this somewhat begs the question, then, as to why they fell outside of the top three. a simple case of racism, it seems, in the very modern sense of using the word racism to describe absolutely anyone that happens to be against or dislikes absolutely anything.

the reason for failure was that, although nothing at all to the contrary was either advised or instructed, they were "disappointed" in the fact that the candidate arrived in a short sleeved shirt. yes, even though it was a "proper" shirt, with buttons and a collar and stuff. had the candidate elected to wear a long sleeved shirt, they implied, then they would have been very interested in taking them on.

wow, i will leave that to sink in for a bit for you. here, here's a sideways Predator mode picture of a short sleeved shirt to shake your head in disgust at.





obviously what's going on here is not racism. it is, however, a very clear cut case of "Empire Building", something that affects virtually every corporate and company in the world.

in practically every company there's someone so ensconced in a position or division that they have misinterpreted, or twisted in their mind, the fact that years of experience or establishment has given them far, far more power or influence than they actually have. usually this is indulged, as more often than not they make a lot of noise and faff but don't do any actual harm and the job gets done. inevitably, of course, all things reach a make or break point, and turning away from a company someone who they believe would be a major asset on the basis of their shirt sleeves is a pretty interesting make or break point.

the candidate tells me that the company in question has an "unusually high" turnover of staff rate. far be it from me to put two and two together, but looking from my perspective at the person responsible for making decisions about hiring. if they have an Empire Builder in place that would rather hire rubbish on the basis that they wear shirts with the length of sleeve they happen to like, well, good luck.

weirdly, the candidate was mere moments away from wearing a long sleeved shirt that day. however, it was apparently particularly warm and so, figuring that it would be important to be as comfortable as possible, went with a short sleeve one at the last minute. in doing so, you might argue, they dodged something of a bullet in that moment of change.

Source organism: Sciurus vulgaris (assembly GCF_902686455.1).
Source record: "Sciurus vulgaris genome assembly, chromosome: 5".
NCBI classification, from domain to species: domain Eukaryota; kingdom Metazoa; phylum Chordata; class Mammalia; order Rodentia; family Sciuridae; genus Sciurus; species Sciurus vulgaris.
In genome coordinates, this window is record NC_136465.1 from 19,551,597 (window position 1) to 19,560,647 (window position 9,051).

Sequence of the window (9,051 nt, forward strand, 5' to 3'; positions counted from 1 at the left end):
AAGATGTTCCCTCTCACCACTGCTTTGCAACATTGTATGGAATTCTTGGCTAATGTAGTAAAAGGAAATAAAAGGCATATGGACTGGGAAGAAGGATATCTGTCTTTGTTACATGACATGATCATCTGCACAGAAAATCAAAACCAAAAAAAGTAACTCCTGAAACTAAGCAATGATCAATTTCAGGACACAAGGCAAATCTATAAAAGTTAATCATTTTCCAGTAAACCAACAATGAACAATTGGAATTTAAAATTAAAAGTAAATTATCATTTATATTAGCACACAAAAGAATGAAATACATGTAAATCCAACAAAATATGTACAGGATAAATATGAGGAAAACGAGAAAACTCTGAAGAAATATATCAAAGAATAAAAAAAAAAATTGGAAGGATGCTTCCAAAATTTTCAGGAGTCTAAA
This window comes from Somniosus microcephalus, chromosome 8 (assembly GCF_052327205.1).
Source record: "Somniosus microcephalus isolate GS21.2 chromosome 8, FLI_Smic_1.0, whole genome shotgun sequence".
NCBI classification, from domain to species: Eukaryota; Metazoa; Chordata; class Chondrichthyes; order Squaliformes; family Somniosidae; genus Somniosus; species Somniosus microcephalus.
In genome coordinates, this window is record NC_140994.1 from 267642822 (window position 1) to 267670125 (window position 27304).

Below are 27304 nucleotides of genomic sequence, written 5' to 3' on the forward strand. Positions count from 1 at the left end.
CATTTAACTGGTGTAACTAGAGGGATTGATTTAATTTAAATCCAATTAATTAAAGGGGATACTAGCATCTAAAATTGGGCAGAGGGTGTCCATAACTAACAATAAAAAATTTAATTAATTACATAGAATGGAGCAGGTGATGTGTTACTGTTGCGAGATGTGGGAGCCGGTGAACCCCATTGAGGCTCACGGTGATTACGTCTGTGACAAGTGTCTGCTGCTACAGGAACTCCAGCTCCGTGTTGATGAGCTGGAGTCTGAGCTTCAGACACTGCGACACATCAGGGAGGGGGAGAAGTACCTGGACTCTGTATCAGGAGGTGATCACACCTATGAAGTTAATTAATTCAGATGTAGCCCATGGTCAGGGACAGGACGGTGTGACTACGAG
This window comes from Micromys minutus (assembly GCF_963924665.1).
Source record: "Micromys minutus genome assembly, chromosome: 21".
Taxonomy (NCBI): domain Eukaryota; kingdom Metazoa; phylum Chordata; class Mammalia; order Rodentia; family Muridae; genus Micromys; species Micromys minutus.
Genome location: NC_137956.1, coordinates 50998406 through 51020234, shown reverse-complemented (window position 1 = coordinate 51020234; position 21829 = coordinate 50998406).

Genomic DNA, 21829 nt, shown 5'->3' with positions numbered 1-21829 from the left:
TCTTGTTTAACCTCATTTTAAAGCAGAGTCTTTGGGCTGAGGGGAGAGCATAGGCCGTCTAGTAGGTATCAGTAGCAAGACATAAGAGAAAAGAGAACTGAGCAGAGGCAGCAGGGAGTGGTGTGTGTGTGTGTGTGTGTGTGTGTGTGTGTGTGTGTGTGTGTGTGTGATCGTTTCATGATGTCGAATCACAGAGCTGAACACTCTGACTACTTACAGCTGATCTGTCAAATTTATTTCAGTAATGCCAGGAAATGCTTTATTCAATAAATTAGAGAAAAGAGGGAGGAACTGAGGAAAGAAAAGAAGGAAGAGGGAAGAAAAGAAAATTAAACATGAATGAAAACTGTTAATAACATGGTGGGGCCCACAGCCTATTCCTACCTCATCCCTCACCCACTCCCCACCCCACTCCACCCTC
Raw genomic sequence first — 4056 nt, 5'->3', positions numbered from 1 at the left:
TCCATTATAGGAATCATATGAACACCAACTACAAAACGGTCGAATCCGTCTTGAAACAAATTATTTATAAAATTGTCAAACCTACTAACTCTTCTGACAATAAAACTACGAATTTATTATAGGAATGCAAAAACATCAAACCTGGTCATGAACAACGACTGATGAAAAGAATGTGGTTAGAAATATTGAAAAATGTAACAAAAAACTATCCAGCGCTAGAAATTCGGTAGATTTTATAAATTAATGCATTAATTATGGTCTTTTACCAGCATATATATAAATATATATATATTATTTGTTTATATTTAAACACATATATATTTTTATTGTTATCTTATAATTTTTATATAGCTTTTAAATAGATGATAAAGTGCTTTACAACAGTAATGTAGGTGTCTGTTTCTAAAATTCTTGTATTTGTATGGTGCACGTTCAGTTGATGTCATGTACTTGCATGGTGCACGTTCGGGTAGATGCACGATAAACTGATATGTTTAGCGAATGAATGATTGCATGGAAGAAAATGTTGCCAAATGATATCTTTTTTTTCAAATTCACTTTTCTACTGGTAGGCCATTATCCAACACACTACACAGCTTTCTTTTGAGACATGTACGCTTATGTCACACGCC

racism is a serious word. it should be used and treated in a considered, mostly intelligent, and well thought out way. it should not be banded about frivolously or trivially to describe the apparently idiotic policies of employment at a company, or in many of the million ways the term is bandied about these days. it's difficult these days, however, to achieve that. we, after all, live in a world where a well known black footballer can use a well known racist term on that "twerker" thing and then claim it "not to be racist" as he "didn't mean it that way". equally, we live in a world where a tres very well known special kind of dickhead white footballer can take the judgement from a charge of racism - "with regret found not guilty due to the lack of a direct witness" - and state that he was "completely cleared by a court of law". it's one hell of a tide to swim against.

for me, i think the best i can do is simply elect to wear short sleeve shirts as a stand of solidarity against this incident. i shall continue to do so until racism against short sleeved shirts is eradicated, or otherwise until it is too cold to wear them any more. well, isn't it true that for most people the conviction they have for or against something stands as long as they can do it from a comfort zone?




be excellent to each other, no matter what shirt they wear!!!!!!!!!!!!!!!!!!!!!!!!!!!!!!!!